I couldn’t imagine a future where I’d break up with a guy, or go on a job interview, or get married without consulting Stoffer first. But his response to his illness made it plain: he was choosing alcohol over us. He goofed around with the nurses at doctor’s appointments. He seemed incapable of or uninterested in doing the most basic things for himself, like eating proper meals or bathing twice a day to heal his raw skin. We were supposed to stick together and look out for each other—I would never let him down like this.

I decided it was my responsibility to bring Stoffer to his senses and save his life. I started to harangue him about his drinking. I cried to him on the phone. I tried to appeal to his softer side, weeping about all the grandchildren he’d never get to meet. I tried to scare him by listing the unpleasant physical ramifications of his illness, like renal failure and stomach infections. I even tried to bribe him with numbers for weed dealers, thinking pot could be a replacement for the booze. Nothing worked. He’d act irritated by my concern and hang up on me or storm out of the room, or he’d try to reassure me by flippantly saying, “I’m not going anywhere, I have the constitution of an ox,” which only told me that he was so blinded by his need for alcohol that he had ceased to accept reality. It was completely exhausting. I also felt very alone. I tried to recruit my mother and brother on my crusade to Save Stoffer, but they both told me quite plainly that they were OK letting him make his own decisions about how to live his life—what little he had left of it. They were willing to help take him to doctor’s appointments and fill prescriptions, but I was the one nagging him to eat and rubbing lotion on back sores that he couldn’t reach.

I worried about him constantly—every time he didn’t pick up the phone or was late to meet me, I was sure he’d suddenly keeled over in the middle of the street, breakfast of champions still in hand. Anxiety permeated my entire life: I skipped classes to take him to hospital appointments. I’d spontaneously start crying during conversations with friends. I called Stoffer obsessively several times a night just to make sure he was OK. I agonized about going on trips and vacations in case I never saw him again. It was as if I’d been saddled with a huge baby, one who was dependent on me, but too heavy to lift and impossible to care for.

After months of beating my head against a brick wall, I realized something would have to change. My mum repeatedly reminded me that alcoholism is a disease (I’ve since learned that Stoffer’s great-grandfather was a bad drunk), and that Stoffer was so blinkered by it that the idea of an alternative lifestyle was completely unfathomable to him. Worse, it was completely unappealing. “Never you mind all of that,” he’d tell me as I sobbed. “I’m having the time of my life.” I had no choice but to accept the reality: he had decided to keep drinking until it killed him, and I was acting as though he had already died. If I didn’t come to terms with what he was doing to himself, I would waste whatever time he had left, and I didn’t want to live with that regret. My change of heart was neither sudden nor gradual nor even really conscious: I just understood one day that Stoffer’s alcoholism transcended his role as a father or a friend, and if I wanted to keep him on as either of those things, I would have to move forward.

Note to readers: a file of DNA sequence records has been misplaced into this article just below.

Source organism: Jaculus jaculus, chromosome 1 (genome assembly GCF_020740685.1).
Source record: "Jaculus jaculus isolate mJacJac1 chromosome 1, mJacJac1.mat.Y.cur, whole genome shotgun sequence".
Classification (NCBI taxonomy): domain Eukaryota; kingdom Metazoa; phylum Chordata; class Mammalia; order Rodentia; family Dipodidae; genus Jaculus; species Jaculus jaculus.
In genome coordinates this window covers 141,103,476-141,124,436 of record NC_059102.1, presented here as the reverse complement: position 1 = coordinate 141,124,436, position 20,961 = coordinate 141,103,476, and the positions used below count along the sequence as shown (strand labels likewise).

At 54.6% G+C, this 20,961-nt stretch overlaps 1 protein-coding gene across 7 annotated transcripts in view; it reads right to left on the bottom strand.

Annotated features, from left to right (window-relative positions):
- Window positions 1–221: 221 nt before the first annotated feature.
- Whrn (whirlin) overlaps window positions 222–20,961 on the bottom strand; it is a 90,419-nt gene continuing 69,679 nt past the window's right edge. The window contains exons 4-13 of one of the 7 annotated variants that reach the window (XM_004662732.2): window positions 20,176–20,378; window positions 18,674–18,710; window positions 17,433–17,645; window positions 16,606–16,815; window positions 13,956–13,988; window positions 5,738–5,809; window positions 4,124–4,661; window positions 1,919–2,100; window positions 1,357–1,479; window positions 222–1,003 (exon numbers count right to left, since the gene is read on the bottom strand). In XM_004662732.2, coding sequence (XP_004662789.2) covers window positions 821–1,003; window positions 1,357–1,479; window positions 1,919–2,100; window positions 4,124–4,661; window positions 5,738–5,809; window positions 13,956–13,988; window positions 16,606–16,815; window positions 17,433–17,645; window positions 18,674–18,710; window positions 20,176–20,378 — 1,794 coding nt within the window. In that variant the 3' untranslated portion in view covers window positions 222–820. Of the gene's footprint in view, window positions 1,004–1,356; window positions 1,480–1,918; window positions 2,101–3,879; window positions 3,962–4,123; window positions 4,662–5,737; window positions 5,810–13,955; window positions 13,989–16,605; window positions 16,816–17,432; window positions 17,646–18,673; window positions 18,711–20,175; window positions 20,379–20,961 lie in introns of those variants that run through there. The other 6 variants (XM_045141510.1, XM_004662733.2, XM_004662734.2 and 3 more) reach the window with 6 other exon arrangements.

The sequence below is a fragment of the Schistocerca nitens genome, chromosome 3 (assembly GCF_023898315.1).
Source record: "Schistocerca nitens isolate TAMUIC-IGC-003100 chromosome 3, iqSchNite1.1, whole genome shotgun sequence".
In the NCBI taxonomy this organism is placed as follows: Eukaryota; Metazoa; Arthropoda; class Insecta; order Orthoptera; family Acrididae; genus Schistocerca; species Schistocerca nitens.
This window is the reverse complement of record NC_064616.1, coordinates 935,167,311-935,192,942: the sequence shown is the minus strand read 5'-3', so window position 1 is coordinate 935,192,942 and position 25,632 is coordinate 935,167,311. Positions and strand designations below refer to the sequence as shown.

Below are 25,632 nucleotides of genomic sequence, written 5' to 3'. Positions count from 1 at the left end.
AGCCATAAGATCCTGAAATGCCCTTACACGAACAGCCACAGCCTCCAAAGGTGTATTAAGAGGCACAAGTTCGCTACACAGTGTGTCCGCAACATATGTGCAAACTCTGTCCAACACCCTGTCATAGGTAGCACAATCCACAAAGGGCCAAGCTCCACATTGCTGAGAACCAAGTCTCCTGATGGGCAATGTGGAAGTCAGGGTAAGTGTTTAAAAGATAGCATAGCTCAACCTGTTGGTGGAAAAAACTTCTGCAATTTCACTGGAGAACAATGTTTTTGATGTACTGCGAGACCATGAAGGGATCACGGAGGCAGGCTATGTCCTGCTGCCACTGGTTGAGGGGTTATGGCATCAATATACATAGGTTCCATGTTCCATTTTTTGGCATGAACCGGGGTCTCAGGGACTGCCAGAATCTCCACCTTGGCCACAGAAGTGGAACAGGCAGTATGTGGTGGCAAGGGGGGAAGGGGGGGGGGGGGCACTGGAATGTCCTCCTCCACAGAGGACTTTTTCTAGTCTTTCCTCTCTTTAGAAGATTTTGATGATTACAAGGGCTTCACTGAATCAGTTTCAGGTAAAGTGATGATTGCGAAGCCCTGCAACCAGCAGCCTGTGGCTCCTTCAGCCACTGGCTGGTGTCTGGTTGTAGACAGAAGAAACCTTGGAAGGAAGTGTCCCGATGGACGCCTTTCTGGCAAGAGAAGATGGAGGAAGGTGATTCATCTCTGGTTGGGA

I started to treat the alcoholism as a curse that had taken hold of my dad decades before I was even a twinkle in his eye, and this made me understand two crucial points: first, it was beyond anyone else’s control, and more important, it had absolutely nothing to do with me. In a way, it helped me see Stoffer as his own person. We often think of our parents as existing for us, to please and help and take care of us. But Stoffer had his own needs and his own agenda and it was his right to do what he wanted. Growing up, I almost deified my dad, and when he got sick I spent a lot of time hating him for being a selfish bastard. Now I’ve come to see him as just a human.

People still don’t really get it. Family members continue to deride my father for his selfishness, or laud me for my “strength” in dealing with “a shit-kicking drunk,” as Stoffer cheerfully calls himself. I don’t think of it as strength. Any strength I might have had was used up trying to solve a problem that wasn’t mine to solve. I just did what I had to. I’m not making excuses for him when I try to explain that he can’t help being the way he is. In a perfect world, my dad wouldn’t do anything I’d have to defend. But addiction is its own animal, and imagining Stoffer as helpless against it was the first step in forgiving him.

It’s been almost two years since Stoffer got sick, and he still drinks as much as he ever did. I try to ignore it. I pretend that it isn’t an issue. I’ve grown accustomed to his frail appearance, though I catch myself checking for signs of further deterioration. He’s mostly given up on going to the doctor—there isn’t anything they can tell him that he hasn’t already heard and ignored—but if he ever does need to be accompanied to an appointment, he goes with my brother or my mum. When he talks about his illness, I urge him to “do the right thing,” just like he used to tell me when we said goodbye at my school gates.

Sometimes when we’re sitting around, laughing and joking and trading stories, it makes me sad to think about how badly I’m going to miss him, whether that’s in three months or three years. But most of all, I feel lucky to have been able to sit around and laugh and tell stories with him at all. ♦